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Emily J Patterson, Christopher S Langlo, Robert F Cooper, Joseph Carroll; Comparing metrics for quantifying the human rod photoreceptor mosaic. Invest. Ophthalmol. Vis. Sci. 2018;59(9):652. doi: https://doi.org/.
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© ARVO (1962-2015); The Authors (2016-present)
Adaptive optics scanning light ophthalmoscopy (AOSLO) enables in vivo visualization of photoreceptors. As yet, rod analysis has been limited to only the highest quality images, as direct density accuracy is susceptible to minor errors in cell identification. Moreover, it is poorly understood how metrics that are commonly used to assess cones should be applied to rods in normal and diseased retinas. Here we examine the performance of various photoreceptor-based metrics in describing the rod mosaic.
Simulated confocal images were created and modified to manipulate the rod mosaic by known amounts. Rods counts were acquired using semi-automated software and used to validate the relationship between metrics: inter-cell, nearest and furthest neighbor distance, density recovery profile (DRP) spacing, and density. Further validation used confocal and non-confocal split-detection AOSLO images, in which rods and cones could be identified unequivocally, from 6 subjects: 3 normal and 3 with achromatopsia (ACHM), imaged at 10° & 5° eccentricity respectively. Rod density was estimated in 4 additional ACHM subjects imaged at 5° eccentricity, using images of more typical quality.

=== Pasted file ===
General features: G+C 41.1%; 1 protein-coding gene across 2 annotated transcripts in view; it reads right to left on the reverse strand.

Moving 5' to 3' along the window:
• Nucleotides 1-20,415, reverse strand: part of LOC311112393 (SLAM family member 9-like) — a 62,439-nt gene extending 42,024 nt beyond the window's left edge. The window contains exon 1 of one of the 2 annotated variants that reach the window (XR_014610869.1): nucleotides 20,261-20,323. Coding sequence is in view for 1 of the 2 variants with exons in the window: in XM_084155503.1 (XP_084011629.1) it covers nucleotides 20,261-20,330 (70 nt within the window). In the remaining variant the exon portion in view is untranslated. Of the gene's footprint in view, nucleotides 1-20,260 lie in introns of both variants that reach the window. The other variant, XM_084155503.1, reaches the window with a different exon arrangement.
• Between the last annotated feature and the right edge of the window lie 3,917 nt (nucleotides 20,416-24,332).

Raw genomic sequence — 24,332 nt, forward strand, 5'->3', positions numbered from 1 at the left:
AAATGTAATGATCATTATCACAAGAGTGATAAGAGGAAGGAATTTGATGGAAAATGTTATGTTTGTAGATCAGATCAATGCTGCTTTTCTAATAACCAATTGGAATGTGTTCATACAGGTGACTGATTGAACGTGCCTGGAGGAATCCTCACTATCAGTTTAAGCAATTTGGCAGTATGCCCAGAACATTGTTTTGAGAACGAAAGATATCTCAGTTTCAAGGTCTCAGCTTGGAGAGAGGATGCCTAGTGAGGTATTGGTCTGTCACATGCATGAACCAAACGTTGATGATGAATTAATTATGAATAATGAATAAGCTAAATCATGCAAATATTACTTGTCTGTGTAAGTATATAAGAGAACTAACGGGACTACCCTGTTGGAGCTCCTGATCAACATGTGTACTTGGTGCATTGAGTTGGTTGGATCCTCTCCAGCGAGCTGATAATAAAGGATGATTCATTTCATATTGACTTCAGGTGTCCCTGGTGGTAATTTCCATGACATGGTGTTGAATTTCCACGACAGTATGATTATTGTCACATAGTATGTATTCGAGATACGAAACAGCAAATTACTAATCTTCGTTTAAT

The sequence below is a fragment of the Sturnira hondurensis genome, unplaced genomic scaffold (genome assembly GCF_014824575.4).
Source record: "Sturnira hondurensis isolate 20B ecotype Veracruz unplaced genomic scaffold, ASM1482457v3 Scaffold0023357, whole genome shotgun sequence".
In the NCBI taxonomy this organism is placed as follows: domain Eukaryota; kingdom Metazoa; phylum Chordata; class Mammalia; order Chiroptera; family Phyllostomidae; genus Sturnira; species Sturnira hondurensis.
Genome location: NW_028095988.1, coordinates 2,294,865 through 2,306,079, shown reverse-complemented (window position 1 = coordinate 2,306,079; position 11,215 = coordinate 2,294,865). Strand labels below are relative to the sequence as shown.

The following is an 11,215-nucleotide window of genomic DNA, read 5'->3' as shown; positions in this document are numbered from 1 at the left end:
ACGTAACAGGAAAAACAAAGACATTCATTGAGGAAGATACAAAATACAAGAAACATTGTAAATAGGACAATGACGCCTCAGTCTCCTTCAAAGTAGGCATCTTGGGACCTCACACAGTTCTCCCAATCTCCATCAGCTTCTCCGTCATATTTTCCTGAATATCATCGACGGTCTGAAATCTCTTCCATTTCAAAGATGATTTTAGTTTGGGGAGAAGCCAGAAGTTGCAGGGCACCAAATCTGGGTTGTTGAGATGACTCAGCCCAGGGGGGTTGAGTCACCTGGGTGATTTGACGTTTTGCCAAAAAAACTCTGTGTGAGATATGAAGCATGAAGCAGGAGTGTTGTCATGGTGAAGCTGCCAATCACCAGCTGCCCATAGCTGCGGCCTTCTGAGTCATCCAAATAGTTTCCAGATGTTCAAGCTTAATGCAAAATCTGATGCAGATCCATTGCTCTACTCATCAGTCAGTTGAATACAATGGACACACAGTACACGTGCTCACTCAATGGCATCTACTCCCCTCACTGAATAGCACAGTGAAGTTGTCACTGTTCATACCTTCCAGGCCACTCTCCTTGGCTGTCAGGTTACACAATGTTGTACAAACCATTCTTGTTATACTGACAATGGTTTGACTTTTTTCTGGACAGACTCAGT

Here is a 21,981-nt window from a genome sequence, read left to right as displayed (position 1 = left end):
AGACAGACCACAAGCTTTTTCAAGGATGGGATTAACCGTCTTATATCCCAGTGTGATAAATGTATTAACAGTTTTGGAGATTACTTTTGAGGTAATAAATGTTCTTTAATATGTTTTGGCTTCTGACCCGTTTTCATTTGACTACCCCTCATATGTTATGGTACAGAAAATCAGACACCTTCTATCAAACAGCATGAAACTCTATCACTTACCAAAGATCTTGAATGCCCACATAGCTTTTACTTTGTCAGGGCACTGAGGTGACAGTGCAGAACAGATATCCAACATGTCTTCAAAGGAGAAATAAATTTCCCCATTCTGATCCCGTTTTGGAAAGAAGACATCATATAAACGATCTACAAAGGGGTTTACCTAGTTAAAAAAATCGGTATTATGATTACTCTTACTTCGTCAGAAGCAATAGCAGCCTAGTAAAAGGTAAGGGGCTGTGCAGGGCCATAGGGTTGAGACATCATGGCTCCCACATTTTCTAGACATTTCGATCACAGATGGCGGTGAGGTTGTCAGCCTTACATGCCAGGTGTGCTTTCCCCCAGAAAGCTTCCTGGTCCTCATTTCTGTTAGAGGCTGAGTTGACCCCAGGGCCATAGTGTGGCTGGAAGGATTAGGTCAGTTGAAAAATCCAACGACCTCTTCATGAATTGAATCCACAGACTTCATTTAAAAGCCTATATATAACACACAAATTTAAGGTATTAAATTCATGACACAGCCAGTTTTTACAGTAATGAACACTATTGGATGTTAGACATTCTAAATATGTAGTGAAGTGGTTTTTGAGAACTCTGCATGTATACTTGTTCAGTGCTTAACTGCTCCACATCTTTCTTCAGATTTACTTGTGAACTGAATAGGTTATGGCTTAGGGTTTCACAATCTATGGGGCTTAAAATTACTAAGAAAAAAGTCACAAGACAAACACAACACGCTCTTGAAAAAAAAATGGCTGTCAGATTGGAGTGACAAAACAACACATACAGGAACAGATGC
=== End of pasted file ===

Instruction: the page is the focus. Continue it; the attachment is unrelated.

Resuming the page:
The DRP-derived rod density overestimated direct density by 47.95%; however, its value remained stable across up to 50% random simulated rod loss (mean absolute deviation = 0.63%). Using measurements of cone size and density from split detection images, we “corrected” the DRP estimate for the area occupied by cones. The discrepancy between cone-corrected DRP-derived (CCDD) and direct rod density was 4.64 – 8.83% for normal subjects and 7.03 – 11.10% for ACHM subjects. CCDD estimates of rod density yielded a mean ± SD of 90,528 ± 8,843 rods/mm2 for normal subjects and 76,326 ± 18,943 rods/mm2 for all 7 with ACHM, in line with previous estimates at 10° & 5°[2,3].
The DRP from confocal AOSLO, combined with cone information from split detection, provides a robust estimation of rod density, which overcomes the need to resolve every rod in the image. Thus, we were able to assess the rod mosaic in images that would otherwise be unanalyzable, and our data suggest that the rod mosaic in ACHM is structurally unaffected. Development of automated methods to segment and measure the size of cones will streamline this process and enable more efficient detection and tracking of retinal disease. PMID: 3625330 PMID: 2324310 PMID: 27229708
This is an abstract that was submitted for the 2018 ARVO Annual Meeting, held in Honolulu, Hawaii, April 29 - May 3, 2018.
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